In addition to the Mark Twain Birthplace State Historic Site, the Crigler Mound Group Archeological Site and Merritt Violette House are listed on the National Register of Historic Places.[12]



Florida is located in eastern Monroe County, overlooking Mark Twain Lake, a reservoir on the Salt River. The North and Middle forks of the Salt River join within the lake, just east of the bluff on which Florida stands. The Mark Twain Birthplace State Historic Site lies along what is now the eastern edge of the village, while Mark Twain State Park, a public recreation area associated with Mark Twain Lake, borders the village to the south and west. Missouri Route 107 runs along the western boundary of the village, leading north 6 miles (10 km) to U.S. Route 24 and south less than 3 miles (5 km) to Missouri Route 154. Paris, the Monroe county seat, is 14 miles (23 km) to the west via State Highway U and US 24.

According to the U.S. Census Bureau, the village has a total area of 0.1 square miles (0.26 km2), all land.[1]


Historical population
U.S. Decennial Census[13]

As of the census[4] of 2000, there were 9 people, 4 households, and 2 families residing in the village. The population density was 86.4 inhabitants per square mile (33.4/km2). There were 21 housing units at an average density of 201.7 per square mile (77.9/km2). All residents were White.

There were 4 households, out of which one had children under the age of 18 living with them, one was a married couple living together, one had a female householder with no husband present, and two were non-families. One household was made up of an individual who was 65 years of age or older. The average household size was 2.25 and the average family size was 3.

In the village, the population was spread out, with two under the age of 18 (both females), two from 18 to 25, two from 25 to 45, one from 45 to 65, and two who were 65 years of age or older. The median age was 30 years. There were six females (including the two under 18) and three males.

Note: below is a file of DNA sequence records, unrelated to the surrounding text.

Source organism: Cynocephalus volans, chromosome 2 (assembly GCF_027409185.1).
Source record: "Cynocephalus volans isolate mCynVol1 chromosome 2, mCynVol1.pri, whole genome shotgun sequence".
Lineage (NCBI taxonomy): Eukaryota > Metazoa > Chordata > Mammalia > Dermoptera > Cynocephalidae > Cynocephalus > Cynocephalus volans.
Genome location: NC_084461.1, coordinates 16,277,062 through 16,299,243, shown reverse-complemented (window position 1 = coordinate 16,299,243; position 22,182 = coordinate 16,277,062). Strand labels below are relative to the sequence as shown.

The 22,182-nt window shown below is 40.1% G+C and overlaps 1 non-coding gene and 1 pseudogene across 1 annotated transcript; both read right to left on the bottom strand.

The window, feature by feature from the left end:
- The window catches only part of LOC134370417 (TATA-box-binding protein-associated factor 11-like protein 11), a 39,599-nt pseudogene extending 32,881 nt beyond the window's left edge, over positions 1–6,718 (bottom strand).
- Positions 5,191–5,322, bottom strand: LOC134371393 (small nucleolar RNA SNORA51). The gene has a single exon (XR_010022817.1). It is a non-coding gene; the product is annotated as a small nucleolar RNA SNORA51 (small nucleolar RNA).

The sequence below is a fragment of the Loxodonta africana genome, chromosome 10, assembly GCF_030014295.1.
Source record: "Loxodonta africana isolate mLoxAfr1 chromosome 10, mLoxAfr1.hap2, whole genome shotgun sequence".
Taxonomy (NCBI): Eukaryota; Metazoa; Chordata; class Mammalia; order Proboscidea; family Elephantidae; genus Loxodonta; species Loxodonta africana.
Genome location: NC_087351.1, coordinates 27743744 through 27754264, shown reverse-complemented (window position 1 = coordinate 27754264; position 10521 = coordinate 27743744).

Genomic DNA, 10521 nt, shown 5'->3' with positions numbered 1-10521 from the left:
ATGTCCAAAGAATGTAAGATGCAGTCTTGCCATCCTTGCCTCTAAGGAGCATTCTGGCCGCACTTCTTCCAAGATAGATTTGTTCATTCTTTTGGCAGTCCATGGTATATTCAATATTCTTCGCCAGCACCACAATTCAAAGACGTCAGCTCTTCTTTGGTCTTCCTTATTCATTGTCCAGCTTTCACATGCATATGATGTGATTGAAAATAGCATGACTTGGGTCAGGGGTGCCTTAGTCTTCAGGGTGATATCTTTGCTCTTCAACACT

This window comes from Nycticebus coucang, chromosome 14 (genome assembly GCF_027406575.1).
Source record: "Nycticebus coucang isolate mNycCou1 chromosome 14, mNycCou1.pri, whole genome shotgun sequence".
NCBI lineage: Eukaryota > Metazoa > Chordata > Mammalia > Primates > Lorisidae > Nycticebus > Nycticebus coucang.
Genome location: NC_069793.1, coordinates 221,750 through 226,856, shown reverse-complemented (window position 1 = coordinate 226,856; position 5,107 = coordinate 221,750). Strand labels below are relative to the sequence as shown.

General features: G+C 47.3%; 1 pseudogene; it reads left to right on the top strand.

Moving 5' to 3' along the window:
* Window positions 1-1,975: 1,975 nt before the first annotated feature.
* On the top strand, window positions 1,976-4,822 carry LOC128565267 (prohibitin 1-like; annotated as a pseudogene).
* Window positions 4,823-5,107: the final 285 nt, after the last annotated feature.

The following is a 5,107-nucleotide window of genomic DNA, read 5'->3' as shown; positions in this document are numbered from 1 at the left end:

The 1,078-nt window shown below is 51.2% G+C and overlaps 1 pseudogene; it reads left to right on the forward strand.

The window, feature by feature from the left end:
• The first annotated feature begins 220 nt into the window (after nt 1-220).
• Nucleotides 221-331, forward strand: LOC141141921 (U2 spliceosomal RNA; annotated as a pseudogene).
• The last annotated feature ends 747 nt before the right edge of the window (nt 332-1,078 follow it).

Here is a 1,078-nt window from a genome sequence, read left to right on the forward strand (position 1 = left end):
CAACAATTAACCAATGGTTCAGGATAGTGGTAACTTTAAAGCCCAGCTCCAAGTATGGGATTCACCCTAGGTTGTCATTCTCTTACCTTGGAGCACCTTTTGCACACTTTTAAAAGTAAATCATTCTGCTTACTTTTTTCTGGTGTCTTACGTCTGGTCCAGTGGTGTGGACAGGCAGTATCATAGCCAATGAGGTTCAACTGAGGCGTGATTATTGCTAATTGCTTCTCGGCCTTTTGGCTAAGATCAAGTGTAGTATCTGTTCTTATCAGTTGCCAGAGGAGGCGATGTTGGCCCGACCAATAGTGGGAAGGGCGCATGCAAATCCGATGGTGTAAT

1. ^ a b "2023 U.S. Gazetteer Files: Missouri". United States Census Bureau. Retrieved May 1, 2024.
  2. ^ a b U.S. Geological Survey Geographic Names Information System: Florida, Missouri
  3. ^ a b "P1. Race – Florida village, Missouri: 2020 DEC Redistricting Data (PL 94-171)". U.S. Census Bureau. Retrieved May 1, 2024.
  4. ^ a b "U.S. Census website". United States Census Bureau. Retrieved January 31, 2008.
  5. ^ Cram's Unrivaled Atlas of the World. New York: George F Cram, 1911.
  6. ^ "Mark Twain quotations - Florida, Missouri". www.twainquotes.com.
  7. ^ Twain, Mark; Charles Neider (1986). Mark Twain at His Best: A Sampler. New York: Doubleday. pp. 399. ISBN 0-385-19836-1.
  8. ^ "Monroe County Place Names, 1928–1945". State Historical Society of Missouri. Archived from the original on June 24, 2016. Retrieved November 10, 2016.
  9. ^ a b c d e f History of Monroe and Shelby Counties, Missouri. St. Louis, Missouri: National Historical Company. 1884. pp. 94–.
  10. ^ a b c Mudd, Joseph A. (1889). With Porter in North Missouri. Washington, D.C.: The National Publishing Company. pp. 72–90.
  11. ^ "The Adventures of Sam Clemens". Missouri Department of Natural Resources. February 6, 2011. Retrieved October 1, 2012.
  12. ^ "National Register Information System". National Register of Historic Places. National Park Service. July 9, 2010.
  13. ^ United States Census Bureau. "Census of Population and Housing".